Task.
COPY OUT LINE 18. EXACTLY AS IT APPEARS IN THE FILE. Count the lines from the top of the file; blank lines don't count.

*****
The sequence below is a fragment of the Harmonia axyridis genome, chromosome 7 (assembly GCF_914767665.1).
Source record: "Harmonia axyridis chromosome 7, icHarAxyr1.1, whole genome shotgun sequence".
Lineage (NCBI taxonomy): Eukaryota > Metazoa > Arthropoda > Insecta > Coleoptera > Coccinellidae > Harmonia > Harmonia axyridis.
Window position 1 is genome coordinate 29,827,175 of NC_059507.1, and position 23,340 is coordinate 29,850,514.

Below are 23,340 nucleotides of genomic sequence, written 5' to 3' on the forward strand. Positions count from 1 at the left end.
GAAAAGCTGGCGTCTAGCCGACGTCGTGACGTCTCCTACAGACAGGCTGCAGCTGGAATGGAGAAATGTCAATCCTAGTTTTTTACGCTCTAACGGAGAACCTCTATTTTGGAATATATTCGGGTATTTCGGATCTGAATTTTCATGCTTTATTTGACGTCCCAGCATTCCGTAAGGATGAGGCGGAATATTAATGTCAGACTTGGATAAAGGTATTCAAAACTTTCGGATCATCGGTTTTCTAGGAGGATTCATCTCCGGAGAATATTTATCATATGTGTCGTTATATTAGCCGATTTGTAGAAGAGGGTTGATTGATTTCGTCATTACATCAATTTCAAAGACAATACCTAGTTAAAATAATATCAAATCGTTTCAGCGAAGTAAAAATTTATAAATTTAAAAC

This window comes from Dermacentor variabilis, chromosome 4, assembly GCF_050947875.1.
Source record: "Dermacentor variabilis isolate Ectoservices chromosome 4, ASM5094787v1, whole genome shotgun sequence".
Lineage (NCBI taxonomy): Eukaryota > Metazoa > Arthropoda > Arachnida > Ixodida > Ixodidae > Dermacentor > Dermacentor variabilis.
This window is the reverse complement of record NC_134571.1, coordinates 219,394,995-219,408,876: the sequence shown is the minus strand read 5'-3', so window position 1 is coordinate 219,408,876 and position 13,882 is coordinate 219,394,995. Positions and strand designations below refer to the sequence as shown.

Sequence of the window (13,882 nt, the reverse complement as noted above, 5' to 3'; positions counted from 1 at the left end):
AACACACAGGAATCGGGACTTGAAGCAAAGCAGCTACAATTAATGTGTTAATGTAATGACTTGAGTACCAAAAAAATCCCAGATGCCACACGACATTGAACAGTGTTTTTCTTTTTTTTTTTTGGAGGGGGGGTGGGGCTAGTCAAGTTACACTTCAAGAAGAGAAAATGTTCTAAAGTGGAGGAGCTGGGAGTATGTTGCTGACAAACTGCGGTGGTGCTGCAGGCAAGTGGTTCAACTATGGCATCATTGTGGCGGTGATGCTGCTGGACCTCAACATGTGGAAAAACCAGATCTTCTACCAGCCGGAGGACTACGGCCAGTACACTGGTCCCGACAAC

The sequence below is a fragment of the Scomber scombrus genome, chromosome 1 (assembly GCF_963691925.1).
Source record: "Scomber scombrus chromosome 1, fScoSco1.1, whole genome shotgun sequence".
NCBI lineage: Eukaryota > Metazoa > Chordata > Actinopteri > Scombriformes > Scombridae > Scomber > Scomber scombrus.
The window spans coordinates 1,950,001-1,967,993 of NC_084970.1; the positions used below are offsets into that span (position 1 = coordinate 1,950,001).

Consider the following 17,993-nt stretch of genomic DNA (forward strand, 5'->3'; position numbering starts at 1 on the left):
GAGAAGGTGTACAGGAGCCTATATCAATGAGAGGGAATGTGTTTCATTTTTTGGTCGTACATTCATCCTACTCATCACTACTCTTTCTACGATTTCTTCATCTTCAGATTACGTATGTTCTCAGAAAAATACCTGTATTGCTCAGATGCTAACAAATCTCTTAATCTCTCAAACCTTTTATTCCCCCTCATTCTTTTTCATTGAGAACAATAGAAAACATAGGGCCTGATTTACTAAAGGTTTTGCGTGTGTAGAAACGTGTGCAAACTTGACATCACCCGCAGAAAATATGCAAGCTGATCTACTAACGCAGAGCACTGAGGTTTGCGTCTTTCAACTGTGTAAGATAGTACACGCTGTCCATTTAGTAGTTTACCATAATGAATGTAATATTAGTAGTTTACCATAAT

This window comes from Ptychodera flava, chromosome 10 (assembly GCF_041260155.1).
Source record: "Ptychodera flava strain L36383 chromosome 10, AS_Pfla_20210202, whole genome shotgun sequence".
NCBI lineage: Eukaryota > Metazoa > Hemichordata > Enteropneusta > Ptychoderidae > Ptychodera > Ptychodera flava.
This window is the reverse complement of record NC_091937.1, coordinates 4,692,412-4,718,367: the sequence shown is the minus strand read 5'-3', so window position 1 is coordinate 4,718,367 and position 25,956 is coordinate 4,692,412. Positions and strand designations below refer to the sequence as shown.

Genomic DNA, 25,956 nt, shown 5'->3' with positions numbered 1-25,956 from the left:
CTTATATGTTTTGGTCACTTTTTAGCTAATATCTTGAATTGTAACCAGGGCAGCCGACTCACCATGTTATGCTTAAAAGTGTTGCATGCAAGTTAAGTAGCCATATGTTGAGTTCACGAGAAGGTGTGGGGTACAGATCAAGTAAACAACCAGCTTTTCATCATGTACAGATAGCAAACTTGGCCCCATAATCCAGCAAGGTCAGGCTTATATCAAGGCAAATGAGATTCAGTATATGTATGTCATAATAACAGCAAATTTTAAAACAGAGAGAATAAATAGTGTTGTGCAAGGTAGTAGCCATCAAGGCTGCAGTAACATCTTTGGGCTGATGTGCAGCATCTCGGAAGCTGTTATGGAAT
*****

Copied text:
GAGAAGGTGTACAGGAGCCTATATCAATGAGAGGGAATGTGTTTCATTTTTTGGTCGTACATTCATCCTACTCATCACTACTCTTTCTACGATTTCTTCATCTTCAGATTACGTATGTTCTCAGAAAAATACCTGTATTGCTCAGATGCTAACAAATCTCTTAATCTCTCAAACCTTTTATTCCCCCTCATTCTTTTTCATTGAGAACAATAGAAAACATAGGGCCTGATTTACTAAAGGTTTTGCGTGTGTAGAAACGTGTGCAAACTTGACATCACCCGCAGAAAATATGCAAGCTGATCTACTAACGCAGAGCACTGAGGTTTGCGTCTTTCAACTGTGTAAGATAGTACACGCTGTCCATTTAGTAGTTTACCATAATGAATGTAATATTAGTAGTTTACCATAAT